New portal allows OSTPs to better serve students
Data is no longer a burden for Summit Education Initiative (SEI)’s out of school time partners (OSTPs).
After several years in development, the OSTP Portal has launched to provide organizations working with students outside of school better access to students’ information. This process not only relieves OSTPs of extra work and time they could spend interacting more with students, but it also allows these organizations to track and report concrete outcomes to funders.
“The OSTP Portal gives participants the ability to speak more clearly than ever before about their work and the differences they’re making,” says Dr. Matthew Deevers, senior research associate at SEI. “OSTPs are also more comfortable setting performance goals for students when they have access to secure student data from schools. Now, OSTPs can set much clearer goals for students’ grades, attendance and test scores.”
OSTPs used to be dependent on students’ families to send their children to out of school time programming with their report cards. The grades OSTPs actually received ended up in binders and other files they have to manually track on their own.
“The OSTP Portal has removed time and access barriers for OSTPs interested in using student data from schools to assist student achievement,” Deevers explains. “Absences, grades, standardized and state test scores will be updated on a weekly basis. With this Portal, SEI has bridged the gap between those who work with kids during the day and those who work with kids outside of school. The Portal is like a ‘digital backpack’ for students.”
Private and secure
Before OSTPs have access to the Portal, the employees who would use it must complete a Family Educational Rights and Privacy Act (FERPA) training with SEI. No one from any organization can have access to the Portal without FERPA training; OSTPs have the same responsibility to protect student data as do teachers and principals.
Parents must also provide written consent for OSTPs to access their children’s data via the Portal before individuals from the organizations serving their children may have live access.
Every January, SEI distributes Data Access Agreements to all 17 school district superintendents in Summit County. Assuming the superintendent of any particular district signs the agreement, SEI will have access to their students’ data for one year.
So far, in this initial effort, only Akron Public Schools (APS)’ student data is entered into the OSTP Portal.
“APS has a larger Information Technology (IT) staff than most other districts, as well as more OSTPs that work with their students,” Deevers says. “We do anticipate a time when we will be able to expand Portal access to other Summit County districts, which will further facilitate our valuable partner relationships.”
SEI particularly appreciates APS’ willingness to work with us and OSTPs to better the future of their students.
“Having OSTPs that provide students additional opportunities to learn new skills, improve their skills and increase knowledge is really important,” says Carla Sibley, director of community relations for APS. She encourages OSTPs to use the Portal as a resource moving forward.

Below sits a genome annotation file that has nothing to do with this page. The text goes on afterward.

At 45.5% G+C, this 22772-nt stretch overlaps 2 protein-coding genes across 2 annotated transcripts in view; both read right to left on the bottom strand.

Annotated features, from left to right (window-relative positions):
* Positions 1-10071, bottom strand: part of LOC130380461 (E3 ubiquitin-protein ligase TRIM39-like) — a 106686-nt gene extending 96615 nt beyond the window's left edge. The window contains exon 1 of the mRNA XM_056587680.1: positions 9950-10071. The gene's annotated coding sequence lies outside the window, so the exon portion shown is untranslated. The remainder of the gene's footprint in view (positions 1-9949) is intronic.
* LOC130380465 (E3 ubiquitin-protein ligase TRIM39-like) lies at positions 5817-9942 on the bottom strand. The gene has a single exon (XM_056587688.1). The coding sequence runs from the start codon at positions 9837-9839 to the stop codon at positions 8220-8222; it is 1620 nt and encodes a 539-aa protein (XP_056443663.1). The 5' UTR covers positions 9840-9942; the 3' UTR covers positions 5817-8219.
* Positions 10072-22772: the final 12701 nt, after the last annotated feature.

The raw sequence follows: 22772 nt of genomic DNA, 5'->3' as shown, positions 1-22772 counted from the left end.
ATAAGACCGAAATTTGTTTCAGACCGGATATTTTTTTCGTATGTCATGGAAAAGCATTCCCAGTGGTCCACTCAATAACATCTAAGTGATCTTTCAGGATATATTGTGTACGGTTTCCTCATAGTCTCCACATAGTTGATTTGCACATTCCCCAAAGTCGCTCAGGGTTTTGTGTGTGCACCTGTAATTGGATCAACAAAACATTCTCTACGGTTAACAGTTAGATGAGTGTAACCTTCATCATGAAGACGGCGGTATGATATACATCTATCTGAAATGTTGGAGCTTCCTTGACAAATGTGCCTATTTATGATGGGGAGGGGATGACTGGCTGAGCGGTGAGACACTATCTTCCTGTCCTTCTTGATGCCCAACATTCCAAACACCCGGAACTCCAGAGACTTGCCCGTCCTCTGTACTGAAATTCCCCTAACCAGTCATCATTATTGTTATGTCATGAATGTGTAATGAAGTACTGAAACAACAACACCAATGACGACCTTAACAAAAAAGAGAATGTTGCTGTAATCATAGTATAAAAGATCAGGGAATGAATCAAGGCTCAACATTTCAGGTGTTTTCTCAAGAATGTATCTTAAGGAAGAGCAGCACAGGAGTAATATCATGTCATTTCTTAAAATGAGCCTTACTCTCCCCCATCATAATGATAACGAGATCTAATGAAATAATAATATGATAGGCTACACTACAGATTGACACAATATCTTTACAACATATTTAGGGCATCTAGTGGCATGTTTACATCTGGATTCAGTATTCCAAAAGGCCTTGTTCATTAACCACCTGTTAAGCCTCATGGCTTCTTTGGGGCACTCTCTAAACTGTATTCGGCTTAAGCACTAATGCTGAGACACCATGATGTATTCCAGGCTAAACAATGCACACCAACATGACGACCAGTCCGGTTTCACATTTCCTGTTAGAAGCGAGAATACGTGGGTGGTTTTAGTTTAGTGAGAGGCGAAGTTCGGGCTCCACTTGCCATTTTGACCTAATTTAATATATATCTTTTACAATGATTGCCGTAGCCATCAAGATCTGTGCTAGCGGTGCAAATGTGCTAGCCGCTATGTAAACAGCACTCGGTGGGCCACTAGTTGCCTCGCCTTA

“What is most important is that OSTPs can connect with students based on relationships,” she says. “Students are more likely to access additional learning opportunities when they have a relationship with a positive adult who provides support, encouragement and opportunities to connect experiences beyond the classroom with learning.”
With 24/7 virtual access to private, secure student data, OSTPs may now focus on what they do best: working with kids.
“For relational, grassroots organizations like South Street Ministries, quantifying data to assess the outcomes of our work can be challenging,” says Joe Tucker, executive director of South Street Ministries. “Having access to the Portal to view our students’ academics will substantially streamline the process of becoming aware of their performance in school.”
Although South Street Ministries has not quite yet set performance goals for their students, they hope the Portal will enable them to do so.
“Our main calling is faithfulness and instilling love for our neighbors,” Tucker says. “We know we do this well, but with the Portal we can grow in our assessment of efficacy.”
Urban Vision Ministry is also excited to begin using the Portal.
“Because our students come from diverse backgrounds, having easy access to students’ grades, standardized test scores and attendance records on the Portal will help us set individual goals for our students,” says Katelyn Marshall, assistant director of SOS, Urban Vision’s after school program. “This will be an effective tool we can use to make sure our 112 students are making improvements.”
While South Street Ministries and Urban Vision Ministry are collecting parent consent forms, other OSTPs have expressed interest in using the Portal moving forward. Not all OSTPs will find real-time access to student data relevant to the activities they host for kids; however, the potential to increase the focus on grades and attendance for students involved with everyday programs is worthwhile and inspiring.
“We wanted to make sure we took the time to make this right,” Deevers says. “Instead of asking our partners, ‘Can you collect your students’ report cards?’ we started asking, ‘How can we better support you?’”